Rather than lounging around on Sunday morning, I decided to get up extra early and go out and make some photographs. I wanted to catch the morning light and just enjoy walking around Pasadena and Altadena.
It was a morning rich with opportunities to see my community with new eyes. First off, it was early enough that there weren't many people out on the street. So, the usual fodder for my street photography was nowhere to be had. Secondly, it would allow me to see a very familiar environment under very different circumstances.
I felt like I had experienced a pretty successful morning when I was driving back home and spotted the light hitting the front of this church. I immediately knew it would make a good photograph, but I continued driving past it as I was eager to get back home.
What am I doing? I thought.
How many times had I passed up an opportunity to photograph something interesting, because I was in a rush or because it might be a momentary inconvenience? How many times had I rationalized that I would come back some other time and photograph it later? And how many times when I had bothered to return I'd found the situation changed or completely gone?
So, I turned the car around, found a place to park and pulled out my Samsung NX30 with 20mm lens, which provided me the equivalent of a 35mm focal length and began carefully framing my shot. It became one my more favored shots of the day.
What would I have found had I come on another day or time? Well, here is how this church looks normally.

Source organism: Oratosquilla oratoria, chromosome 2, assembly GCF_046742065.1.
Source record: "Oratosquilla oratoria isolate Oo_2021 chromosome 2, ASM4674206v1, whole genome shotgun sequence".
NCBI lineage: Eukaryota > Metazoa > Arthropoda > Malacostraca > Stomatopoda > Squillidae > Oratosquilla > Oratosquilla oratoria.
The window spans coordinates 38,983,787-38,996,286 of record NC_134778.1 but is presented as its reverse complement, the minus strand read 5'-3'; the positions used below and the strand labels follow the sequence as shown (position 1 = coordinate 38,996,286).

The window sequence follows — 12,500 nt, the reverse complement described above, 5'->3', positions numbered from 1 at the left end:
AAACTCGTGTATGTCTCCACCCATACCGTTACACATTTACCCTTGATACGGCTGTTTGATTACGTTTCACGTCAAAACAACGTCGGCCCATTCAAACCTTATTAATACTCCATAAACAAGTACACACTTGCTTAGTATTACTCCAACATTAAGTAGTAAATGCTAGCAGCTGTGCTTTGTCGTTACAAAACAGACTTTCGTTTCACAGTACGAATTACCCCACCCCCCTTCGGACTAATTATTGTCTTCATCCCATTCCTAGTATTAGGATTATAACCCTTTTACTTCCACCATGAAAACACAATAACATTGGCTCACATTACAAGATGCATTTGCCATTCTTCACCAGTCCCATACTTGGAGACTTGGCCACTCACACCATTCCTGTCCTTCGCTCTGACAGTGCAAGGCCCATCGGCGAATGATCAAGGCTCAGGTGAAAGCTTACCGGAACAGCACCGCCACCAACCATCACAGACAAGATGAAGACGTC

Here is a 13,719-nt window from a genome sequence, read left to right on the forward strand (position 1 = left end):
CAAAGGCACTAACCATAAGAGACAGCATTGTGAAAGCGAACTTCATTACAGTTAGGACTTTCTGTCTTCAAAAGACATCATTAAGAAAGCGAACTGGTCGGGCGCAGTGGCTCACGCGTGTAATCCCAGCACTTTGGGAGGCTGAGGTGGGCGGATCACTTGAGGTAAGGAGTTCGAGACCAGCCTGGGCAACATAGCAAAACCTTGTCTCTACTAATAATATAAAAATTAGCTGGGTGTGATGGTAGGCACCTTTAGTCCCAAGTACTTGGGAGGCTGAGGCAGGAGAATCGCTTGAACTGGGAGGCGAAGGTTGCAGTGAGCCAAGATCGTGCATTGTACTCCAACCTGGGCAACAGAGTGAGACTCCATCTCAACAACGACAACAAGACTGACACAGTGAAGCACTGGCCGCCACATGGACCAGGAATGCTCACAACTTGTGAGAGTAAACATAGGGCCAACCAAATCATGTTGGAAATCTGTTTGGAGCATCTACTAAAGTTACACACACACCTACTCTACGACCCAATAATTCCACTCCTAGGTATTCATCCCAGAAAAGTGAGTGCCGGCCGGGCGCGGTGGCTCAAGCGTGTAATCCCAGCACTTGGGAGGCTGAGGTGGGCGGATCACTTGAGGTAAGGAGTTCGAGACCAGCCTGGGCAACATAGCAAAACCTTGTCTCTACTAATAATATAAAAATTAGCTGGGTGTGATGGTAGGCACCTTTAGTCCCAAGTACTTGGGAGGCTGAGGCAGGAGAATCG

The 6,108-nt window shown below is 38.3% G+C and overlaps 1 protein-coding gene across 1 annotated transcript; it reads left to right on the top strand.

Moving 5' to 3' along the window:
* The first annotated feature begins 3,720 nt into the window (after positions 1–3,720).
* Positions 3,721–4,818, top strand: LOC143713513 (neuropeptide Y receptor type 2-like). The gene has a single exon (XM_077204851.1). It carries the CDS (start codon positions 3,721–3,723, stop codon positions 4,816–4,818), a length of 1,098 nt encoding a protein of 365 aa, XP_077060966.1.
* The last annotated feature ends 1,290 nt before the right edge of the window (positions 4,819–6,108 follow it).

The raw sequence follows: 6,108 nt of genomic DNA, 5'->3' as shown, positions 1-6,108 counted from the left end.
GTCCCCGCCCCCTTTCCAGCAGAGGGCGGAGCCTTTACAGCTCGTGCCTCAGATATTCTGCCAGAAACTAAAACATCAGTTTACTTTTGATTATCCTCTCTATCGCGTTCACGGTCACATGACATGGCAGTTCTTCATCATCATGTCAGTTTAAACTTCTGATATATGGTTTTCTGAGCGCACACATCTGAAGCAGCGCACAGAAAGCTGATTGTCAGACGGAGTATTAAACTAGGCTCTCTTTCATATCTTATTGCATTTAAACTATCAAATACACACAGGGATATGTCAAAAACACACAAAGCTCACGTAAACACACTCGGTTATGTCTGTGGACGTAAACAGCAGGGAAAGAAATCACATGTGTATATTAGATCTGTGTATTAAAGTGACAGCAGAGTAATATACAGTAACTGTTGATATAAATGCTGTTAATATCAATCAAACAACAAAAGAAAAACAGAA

I have driven past this a thousand times and never noticed it before. With its closed gates and security doors, the church was pretty much invisible to me.
Would I have come back to photograph this scene on another Sunday morning? Maybe, but I can attest to countless times when I hadn't kept such promises. I would see a wonderful shot, but because I would have to find a place to park or because I was in a rush to get somewhere, I would just let the moment slip by.
Would those images have been great shots? The truth is that I'll never know. But on occassion when I have paid attention to my muse and not let "life" supplant my desire to make a photograph, I have been pleasantly surprised.
Once a moment presents itself, it will never be exactly that way again. At some later date, it might be better or it might be worse or it might not ever appear again. So, why wait?
Usually, the thing that I'm rushing off to can wait. What if I'm delayed a few minutes? I have been gifted with the awareness to see and recognize something unique and beautiful that everyone is oblivious to and I have the opportunity to document it with my camera. That's a gift.
Nevertheless, I have been and am sometimes still guilty of not accepting what's being offered. But when I have images like this one to remind me of what's possible, it's another photograph that lets me know that procrastination does not help to improve my photography. It's only the making of the pictures that does.